Supreme Court Of India
CIT vs. Sardar Arjun Singh Ahluwalia (Dead) Through LRs.
Asst. Year 1966-67, 1967-68
S.P. Bharucha, M. Jagannadha Rao & V.N. Khare, JJ.
Civil Appeal Nos. 1206 & 1207 of 1982 with 1508 & 1509 of 1982
26th October, 1999
Dr. V. Gauri Shankar & K.N. Shukla with S. Wasim, A. Qadri, S.K. Dwivedi, Anil K. Sharma, S.K. Gambhir, Vivek Gambhir & M.M. Kashyap, for the Appearing Parties.
S.P. BHARUCHA, J. :
The questions that were the subject-matter of the impugned order of the High Court read thus :
“(1) Whether, on the facts and in the circumstances, the Tribunal is justified in law in holding that the income of assessee became liable to be assessed in the asst. yrs. 1966-67 and 1967-68 and not in the years 1946-47 and 1947-48 ?
(2) Whether, on the facts and in the circumstances of the case, the Tribunal was justified in holding that the remuneration received by the assessee from the Kalyanmal Mills Ltd. in the asst. yrs. 1966-67 and 1967-68 pursuant to the final decree passed in favour of the assessee on 14th Dec., 1965, could not be held to be income of the assessee which had accrued to him in the years 194647 and 1947-48 ?”
2. There was a difference of opinion between the two learned Judges who heard the reference under s. 256(1) of the IT Act, 1961. One learned Judge answered both questions in favour of the Revenue and the other learned Judge answered both questions in favour of the assessee. By reason of the difference of opinion, the reference was then heard by a third learned Judge, the then Chief Justice. He answered the first question in favour of the Revenue and the second question in favour of the assessee. This has given rise to cross-appeals by the Revenue and the assessee.
3. It is common ground that the question that should be addressed, and should have been addressed, is only question No. 1, the answer to question No. 2, being merely consequential upon the answer to question No. 1.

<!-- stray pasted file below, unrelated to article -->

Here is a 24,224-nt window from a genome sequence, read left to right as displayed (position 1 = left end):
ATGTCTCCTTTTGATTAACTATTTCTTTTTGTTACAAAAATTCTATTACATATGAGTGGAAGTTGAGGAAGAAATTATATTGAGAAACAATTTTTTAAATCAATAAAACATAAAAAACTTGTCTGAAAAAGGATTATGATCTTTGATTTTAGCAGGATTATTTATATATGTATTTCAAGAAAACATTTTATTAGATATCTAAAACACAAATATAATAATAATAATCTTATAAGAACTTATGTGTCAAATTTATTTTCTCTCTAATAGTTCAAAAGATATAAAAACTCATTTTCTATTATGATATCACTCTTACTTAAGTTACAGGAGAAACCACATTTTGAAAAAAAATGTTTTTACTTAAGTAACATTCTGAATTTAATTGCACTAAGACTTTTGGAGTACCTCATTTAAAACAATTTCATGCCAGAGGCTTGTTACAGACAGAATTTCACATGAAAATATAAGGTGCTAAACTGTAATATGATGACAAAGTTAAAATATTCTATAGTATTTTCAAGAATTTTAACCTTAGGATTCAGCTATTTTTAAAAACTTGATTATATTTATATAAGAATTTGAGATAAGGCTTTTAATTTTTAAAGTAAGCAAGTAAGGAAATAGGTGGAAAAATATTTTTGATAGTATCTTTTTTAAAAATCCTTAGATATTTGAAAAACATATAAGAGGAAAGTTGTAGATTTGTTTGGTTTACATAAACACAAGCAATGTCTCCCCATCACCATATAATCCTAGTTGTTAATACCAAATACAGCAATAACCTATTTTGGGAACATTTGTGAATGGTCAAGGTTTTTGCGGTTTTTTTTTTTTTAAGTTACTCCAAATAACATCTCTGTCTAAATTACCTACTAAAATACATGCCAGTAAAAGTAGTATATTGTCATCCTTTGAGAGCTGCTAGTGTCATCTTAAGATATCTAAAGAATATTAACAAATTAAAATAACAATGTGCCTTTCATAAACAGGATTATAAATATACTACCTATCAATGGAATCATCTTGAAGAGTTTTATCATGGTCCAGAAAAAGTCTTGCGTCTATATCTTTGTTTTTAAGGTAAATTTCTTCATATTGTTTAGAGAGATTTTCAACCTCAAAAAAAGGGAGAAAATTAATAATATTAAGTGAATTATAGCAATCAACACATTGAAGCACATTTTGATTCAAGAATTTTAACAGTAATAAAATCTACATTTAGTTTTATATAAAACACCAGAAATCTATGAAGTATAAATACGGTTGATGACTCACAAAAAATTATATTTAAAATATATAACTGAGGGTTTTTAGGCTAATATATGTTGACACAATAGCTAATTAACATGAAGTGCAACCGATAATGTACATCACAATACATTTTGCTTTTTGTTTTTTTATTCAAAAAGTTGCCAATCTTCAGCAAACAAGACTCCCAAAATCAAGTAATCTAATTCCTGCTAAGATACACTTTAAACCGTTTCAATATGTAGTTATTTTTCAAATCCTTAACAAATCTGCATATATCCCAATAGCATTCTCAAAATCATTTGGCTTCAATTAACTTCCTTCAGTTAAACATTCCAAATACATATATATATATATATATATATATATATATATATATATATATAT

4. Briefly stated, the facts are : In January, 1946 the late assessee, Arjun Singh Ahluwalia, entered into an agreement in the name of M/s Ahluwalia & Sons with Kalyanmal Mills Ltd. Indore to sell to merchants all kinds of waste cotton of different qualities and quantities produced by the Mills on the terms and conditions that were contained in the letter of the managing director of the Mills dt. 2nd Jan., 1946. There were disputes between the parties and the agreement was terminated on 9th Nov., 1948. The amounts due to the assessee not having been paid, he filed a suit and the trial Court passed a preliminary decree for taking accounts. The same was upheld, with minor modifications, by the High Court. Accounts having been taken, a final decree was passed on 14th Dec., 1965. Pursuant thereto, the assessee was paid Rs. 10,000 between 1st April, 1965, and 30th March, 1966, and Rs. 65,532 between 1st April, 1966 and 31st March, 1967. These amounts were brought to tax in the hands of the assessee for the asst. yrs. 1966-67 and 1967-68 respectively. The IT authorities and then the Tribunal held that the relationship between the Mills and the assessee was that of master and servant and that the said amounts that had been paid to him were taxable under the head of “salary”. Arising out of the order of the Tribunal, the two questions above-mentioned were placed before the High Court for consideration.
5. That the relationship between the Mills and the assessee was that of master and servant and that the said amounts had been received by the assessee as salary is not in dispute. The question really is whether cl. (a) of s. 15 of the IT Act, 1961, applies, as contended by learned counsel on behalf of the assessee, or cl. (c) thereof, as contended by the Revenue. Sec. 15, as it then stood, reads thus :